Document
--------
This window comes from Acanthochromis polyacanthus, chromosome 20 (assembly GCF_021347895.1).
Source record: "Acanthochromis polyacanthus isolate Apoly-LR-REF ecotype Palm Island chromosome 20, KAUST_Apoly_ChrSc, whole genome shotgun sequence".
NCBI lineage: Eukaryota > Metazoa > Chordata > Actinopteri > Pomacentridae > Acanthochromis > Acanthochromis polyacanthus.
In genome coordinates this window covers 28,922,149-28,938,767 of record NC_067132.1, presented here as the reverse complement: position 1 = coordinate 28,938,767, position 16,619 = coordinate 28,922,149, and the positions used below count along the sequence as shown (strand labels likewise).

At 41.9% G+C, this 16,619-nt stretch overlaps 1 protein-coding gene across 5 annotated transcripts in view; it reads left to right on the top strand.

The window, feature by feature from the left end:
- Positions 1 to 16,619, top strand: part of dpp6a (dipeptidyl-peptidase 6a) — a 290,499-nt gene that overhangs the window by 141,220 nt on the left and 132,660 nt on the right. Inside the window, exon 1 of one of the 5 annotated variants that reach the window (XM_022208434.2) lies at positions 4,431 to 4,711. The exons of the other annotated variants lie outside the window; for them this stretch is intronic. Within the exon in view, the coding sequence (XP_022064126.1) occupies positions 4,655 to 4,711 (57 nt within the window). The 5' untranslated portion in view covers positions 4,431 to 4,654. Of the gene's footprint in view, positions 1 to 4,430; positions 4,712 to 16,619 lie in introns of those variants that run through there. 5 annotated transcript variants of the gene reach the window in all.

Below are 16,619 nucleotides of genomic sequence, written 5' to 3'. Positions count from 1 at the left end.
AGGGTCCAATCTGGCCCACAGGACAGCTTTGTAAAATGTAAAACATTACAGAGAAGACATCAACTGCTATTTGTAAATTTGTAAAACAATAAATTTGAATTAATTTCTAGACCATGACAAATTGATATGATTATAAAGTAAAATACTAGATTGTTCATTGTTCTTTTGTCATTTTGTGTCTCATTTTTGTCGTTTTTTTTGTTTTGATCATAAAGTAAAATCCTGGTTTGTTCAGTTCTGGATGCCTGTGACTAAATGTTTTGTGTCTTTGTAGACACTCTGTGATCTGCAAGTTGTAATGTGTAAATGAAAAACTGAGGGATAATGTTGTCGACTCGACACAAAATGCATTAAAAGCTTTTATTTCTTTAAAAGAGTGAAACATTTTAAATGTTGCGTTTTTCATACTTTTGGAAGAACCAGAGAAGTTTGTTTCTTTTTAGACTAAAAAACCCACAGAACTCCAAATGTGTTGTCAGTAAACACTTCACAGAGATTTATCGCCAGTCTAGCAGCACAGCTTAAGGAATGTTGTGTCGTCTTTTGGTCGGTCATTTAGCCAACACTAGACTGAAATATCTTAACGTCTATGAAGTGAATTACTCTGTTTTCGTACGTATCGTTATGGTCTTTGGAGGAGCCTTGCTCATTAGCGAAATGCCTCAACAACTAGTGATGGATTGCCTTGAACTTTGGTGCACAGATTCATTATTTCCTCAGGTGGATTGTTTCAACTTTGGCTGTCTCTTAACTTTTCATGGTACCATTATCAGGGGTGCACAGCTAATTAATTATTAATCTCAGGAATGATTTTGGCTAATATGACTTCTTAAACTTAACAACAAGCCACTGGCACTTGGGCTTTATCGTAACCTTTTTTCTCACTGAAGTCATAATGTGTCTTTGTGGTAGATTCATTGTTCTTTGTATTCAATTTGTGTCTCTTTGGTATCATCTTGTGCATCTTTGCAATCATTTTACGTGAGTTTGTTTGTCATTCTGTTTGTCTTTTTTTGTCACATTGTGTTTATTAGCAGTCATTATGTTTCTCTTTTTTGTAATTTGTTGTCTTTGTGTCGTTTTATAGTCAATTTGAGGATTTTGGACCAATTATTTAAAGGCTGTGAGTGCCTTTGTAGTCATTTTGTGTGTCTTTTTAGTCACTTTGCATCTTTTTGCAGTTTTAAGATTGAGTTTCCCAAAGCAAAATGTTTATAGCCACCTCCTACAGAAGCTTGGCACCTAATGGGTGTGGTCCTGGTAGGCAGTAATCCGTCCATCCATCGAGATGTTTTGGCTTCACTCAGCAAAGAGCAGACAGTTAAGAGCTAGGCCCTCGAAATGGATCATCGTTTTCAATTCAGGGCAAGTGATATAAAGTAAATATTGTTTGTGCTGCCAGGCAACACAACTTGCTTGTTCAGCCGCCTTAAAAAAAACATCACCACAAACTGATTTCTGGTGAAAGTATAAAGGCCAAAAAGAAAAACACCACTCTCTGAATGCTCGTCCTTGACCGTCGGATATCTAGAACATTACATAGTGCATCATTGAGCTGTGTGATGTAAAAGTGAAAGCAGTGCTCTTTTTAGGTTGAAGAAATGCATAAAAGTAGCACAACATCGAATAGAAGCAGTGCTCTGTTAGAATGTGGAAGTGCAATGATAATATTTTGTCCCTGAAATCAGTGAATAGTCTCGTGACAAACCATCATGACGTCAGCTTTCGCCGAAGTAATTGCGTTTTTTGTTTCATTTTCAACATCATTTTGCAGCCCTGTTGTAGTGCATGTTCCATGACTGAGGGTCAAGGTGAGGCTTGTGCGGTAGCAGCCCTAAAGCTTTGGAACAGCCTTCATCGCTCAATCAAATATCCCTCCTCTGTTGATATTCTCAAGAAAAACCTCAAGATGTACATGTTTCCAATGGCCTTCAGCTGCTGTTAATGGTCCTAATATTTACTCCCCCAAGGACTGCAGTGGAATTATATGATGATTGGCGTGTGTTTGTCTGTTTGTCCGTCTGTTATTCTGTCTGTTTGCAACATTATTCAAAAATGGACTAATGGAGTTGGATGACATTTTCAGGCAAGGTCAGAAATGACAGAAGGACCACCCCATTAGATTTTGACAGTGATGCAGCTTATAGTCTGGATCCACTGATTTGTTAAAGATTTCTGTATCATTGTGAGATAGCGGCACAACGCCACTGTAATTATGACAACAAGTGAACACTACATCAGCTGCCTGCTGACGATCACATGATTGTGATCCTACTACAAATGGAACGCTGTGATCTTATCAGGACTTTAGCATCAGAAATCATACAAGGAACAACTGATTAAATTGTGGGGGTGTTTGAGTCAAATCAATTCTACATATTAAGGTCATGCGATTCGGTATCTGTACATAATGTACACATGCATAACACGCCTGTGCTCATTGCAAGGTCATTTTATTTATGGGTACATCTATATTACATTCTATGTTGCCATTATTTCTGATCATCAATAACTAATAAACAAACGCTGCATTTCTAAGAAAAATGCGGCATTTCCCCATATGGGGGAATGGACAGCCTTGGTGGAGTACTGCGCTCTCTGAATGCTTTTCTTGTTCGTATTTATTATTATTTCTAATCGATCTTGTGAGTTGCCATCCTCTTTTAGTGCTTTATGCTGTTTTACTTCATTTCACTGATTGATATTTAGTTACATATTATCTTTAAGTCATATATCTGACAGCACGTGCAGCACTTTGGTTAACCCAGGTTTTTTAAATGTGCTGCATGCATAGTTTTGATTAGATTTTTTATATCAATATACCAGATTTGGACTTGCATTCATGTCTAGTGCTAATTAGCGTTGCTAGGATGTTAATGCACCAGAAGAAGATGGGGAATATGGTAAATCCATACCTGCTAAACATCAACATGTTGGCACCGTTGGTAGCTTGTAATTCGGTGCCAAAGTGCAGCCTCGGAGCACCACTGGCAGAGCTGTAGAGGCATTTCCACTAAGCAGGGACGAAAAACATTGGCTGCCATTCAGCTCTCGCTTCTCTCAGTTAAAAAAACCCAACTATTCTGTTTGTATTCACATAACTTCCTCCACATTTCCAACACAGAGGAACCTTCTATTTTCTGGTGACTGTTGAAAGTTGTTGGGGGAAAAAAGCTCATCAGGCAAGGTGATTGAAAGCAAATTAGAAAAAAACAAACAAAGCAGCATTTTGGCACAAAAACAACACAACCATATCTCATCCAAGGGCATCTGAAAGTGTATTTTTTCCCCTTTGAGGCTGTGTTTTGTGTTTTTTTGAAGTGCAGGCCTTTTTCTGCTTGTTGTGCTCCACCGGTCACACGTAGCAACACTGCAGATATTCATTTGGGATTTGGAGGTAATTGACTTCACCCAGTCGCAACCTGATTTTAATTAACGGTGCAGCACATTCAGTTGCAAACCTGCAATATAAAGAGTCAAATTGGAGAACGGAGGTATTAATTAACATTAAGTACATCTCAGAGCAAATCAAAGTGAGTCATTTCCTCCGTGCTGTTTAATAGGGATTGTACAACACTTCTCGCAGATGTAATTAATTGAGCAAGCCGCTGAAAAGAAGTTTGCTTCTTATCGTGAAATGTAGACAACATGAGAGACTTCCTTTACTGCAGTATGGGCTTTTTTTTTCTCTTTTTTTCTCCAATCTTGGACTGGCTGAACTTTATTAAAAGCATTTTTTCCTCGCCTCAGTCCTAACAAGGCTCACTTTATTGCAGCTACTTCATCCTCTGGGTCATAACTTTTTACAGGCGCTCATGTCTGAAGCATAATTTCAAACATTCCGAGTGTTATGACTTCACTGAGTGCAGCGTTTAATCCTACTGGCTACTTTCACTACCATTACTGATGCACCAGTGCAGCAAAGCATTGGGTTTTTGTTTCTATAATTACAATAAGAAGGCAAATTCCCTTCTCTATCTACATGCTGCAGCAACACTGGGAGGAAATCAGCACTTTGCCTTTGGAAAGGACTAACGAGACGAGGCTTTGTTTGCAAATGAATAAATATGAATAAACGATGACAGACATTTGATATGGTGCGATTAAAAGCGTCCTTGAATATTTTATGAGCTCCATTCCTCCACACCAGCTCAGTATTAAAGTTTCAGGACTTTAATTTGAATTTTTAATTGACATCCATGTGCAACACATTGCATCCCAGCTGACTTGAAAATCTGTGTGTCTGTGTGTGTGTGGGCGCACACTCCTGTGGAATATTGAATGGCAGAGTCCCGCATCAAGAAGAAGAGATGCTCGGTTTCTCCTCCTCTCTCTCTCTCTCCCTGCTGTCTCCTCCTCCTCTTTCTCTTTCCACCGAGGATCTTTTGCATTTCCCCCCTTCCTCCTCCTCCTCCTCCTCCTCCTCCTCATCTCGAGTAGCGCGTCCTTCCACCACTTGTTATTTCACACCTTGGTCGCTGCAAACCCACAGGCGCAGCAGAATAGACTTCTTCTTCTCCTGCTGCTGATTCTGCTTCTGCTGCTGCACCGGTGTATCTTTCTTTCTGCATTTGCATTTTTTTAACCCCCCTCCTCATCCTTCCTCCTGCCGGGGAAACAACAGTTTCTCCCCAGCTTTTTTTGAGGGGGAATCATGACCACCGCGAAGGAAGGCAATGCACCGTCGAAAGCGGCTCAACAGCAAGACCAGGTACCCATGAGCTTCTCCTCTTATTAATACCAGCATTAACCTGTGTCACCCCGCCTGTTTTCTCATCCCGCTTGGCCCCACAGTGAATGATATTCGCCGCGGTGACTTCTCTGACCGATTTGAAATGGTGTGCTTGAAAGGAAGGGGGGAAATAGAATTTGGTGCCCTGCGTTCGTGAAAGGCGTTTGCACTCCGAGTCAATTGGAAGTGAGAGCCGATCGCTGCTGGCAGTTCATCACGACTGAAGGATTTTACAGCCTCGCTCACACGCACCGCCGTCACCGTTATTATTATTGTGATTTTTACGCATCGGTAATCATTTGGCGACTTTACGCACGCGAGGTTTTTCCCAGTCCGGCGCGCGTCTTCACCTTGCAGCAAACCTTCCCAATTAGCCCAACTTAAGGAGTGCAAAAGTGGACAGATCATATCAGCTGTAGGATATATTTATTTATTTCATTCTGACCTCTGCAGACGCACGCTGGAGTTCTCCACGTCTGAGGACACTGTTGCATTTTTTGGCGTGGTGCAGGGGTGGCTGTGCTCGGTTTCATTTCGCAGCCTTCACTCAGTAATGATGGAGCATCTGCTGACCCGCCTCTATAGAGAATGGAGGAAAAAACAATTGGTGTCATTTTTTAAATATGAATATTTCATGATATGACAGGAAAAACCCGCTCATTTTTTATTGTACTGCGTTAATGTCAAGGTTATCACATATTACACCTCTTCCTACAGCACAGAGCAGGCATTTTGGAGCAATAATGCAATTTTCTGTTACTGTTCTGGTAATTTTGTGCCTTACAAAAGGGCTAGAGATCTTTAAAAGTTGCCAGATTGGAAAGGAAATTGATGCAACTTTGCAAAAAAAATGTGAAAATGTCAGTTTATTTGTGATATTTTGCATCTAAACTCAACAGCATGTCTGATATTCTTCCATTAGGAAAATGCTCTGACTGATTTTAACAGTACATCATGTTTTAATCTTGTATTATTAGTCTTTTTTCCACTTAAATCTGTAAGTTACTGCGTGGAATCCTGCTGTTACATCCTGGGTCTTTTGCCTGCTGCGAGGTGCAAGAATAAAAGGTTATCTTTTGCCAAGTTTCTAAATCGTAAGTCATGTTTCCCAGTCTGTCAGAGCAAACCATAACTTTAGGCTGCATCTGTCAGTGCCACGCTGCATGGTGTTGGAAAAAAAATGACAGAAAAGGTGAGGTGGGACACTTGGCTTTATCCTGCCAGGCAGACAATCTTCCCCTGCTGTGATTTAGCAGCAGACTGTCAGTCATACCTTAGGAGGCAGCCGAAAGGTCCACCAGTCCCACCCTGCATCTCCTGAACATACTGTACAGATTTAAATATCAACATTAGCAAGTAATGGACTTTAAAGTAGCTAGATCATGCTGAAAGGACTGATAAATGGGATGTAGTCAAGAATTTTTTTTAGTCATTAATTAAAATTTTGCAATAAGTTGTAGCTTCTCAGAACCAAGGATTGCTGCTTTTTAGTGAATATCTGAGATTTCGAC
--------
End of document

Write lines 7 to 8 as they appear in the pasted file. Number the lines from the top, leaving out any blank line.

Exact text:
- Positions 1 to 16,619, top strand: part of dpp6a (dipeptidyl-peptidase 6a) — a 290,499-nt gene that overhangs the window by 141,220 nt on the left and 132,660 nt on the right. Inside the window, exon 1 of one of the 5 annotated variants that reach the window (XM_022208434.2) lies at positions 4,431 to 4,711. The exons of the other annotated variants lie outside the window; for them this stretch is intronic. Within the exon in view, the coding sequence (XP_022064126.1) occupies positions 4,655 to 4,711 (57 nt within the window). The 5' untranslated portion in view covers positions 4,431 to 4,654. Of the gene's footprint in view, positions 1 to 4,430; positions 4,712 to 16,619 lie in introns of those variants that run through there. 5 annotated transcript variants of the gene reach the window in all.

Below are 16,619 nucleotides of genomic sequence, written 5' to 3'. Positions count from 1 at the left end.